Nov 30th to Dec 2nd, 2018


The teaching weekend, ably organised by Anne Duncan, was held at Hospitalfield House, Arbroath. Hospitalfield is a large, rambling, historic building, now used as an arts centre. Cool. A good place to chill out. Scott Byrne, the General Manager, took us on a guided tour of the communal rooms (or ‘spaces’, as he called them). We used two rooms for teaching and meeting up: the Warm Room (with surreal figures painted on the walls) for socialising and for Neil Clark’s classes; and the Green Dining Space (with green and gold wallpaper and a very long table covered by a green cloth) for Ian Kinnear’s classes. There were 12 of us attending as tutees, going to a mixture of classes.

the group

The weekend began on Friday with an excellent St Andrew’s Night supper of haggis, whisky and cranachan. This was followed by a playing session, and an opportunity to check our pipes with Ian and Neil. On Saturday there was a teaching session in the morning, with Ian offering ‘Robert Miller Tunes’ and Neil a session on ‘The Unknown Warrior’. Ian produced copies of some hand-written tunes by Robert Miller (a local man) from 1822, which were rather like pibroch in their ornamentation, with some unusual gracenotes; someone asked what was the tune and what the gracenote! Neil taught the slow air ‘The Unknown Warrior’ by G.S. McLennan, mainly teaching by ear. The tune was commissioned by the Government in 1921-23, to commemorate an unknown body exhumed from the Great War – the tune was to be played at the body’s reburial. The tune looks rather like a pibroch, and was perhaps meant for a lone piper. We paid special attention to cadences (EDC with a very short D). In the afternoon sessions Neil offered ‘The Unknown Warrior’ again, and Ian ‘Making the Music Your Own’. We then had another tasty evening meal, with a talk by Ian on ‘The Davidson Pipes’ – an early set of bellows blown smallpipes. This was followed by a congenial session in the Warm Room, where a large amount of wine and whisky was consumed, and some people attempted to sing.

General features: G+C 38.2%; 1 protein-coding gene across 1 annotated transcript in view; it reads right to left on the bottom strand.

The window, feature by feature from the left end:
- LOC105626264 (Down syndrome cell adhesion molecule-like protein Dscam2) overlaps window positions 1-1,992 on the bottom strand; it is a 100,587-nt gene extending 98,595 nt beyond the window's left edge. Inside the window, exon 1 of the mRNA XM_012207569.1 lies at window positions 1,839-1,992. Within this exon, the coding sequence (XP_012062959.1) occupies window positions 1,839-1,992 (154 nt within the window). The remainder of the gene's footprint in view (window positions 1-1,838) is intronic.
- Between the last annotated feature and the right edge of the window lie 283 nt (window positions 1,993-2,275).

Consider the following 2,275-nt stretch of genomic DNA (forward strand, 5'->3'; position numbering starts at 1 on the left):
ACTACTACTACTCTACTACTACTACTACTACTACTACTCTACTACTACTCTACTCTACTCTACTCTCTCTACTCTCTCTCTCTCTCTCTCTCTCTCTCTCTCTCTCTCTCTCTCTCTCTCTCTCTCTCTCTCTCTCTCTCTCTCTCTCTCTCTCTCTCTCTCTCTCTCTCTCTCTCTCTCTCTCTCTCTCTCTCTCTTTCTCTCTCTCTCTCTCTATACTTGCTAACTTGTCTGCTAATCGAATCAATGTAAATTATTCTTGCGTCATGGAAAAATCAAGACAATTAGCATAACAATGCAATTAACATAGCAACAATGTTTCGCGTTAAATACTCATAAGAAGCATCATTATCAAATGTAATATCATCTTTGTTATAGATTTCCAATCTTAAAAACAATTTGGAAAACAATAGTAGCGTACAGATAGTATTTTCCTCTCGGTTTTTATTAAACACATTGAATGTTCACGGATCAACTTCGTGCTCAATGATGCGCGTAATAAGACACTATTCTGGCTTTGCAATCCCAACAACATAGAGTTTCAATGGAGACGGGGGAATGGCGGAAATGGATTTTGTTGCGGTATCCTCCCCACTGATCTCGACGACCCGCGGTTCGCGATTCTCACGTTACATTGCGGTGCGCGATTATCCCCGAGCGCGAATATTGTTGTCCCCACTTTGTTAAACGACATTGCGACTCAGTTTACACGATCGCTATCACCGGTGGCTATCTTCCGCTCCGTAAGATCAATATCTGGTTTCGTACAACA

On Sunday morning there was another teaching session, with Neil offering ‘Manx Tunes’ and Ian ‘Tuning Tone’. For the Manx tunes we played ‘Irree ny Greiney’ (The Rising of the Sun). After another lunch with delicious soup and home-made bread, there was a final concert and session in the Mortuary Chapel.
It was a very enjoyable weekend, and I hope we return to Hospitalfield – but preferably in the summer.
Helen Ross

Editor’s note: Helen’s report sent me looking for background information on Neil and Ian’s talks. The tune that Neil Clark introduced, ‘The Unknown Warrior’ comes from the 1923 publication The Piobaireachd by Ian M'Lennan. It can be found at
However, in researching this tune, I encountered a rather different setting, from the National Library of Scotland NLS Mus.D.s.19 set into abc notation by Jack Campin.. I hope to have more information on this tune in our next issue.

The Unknown Warrior1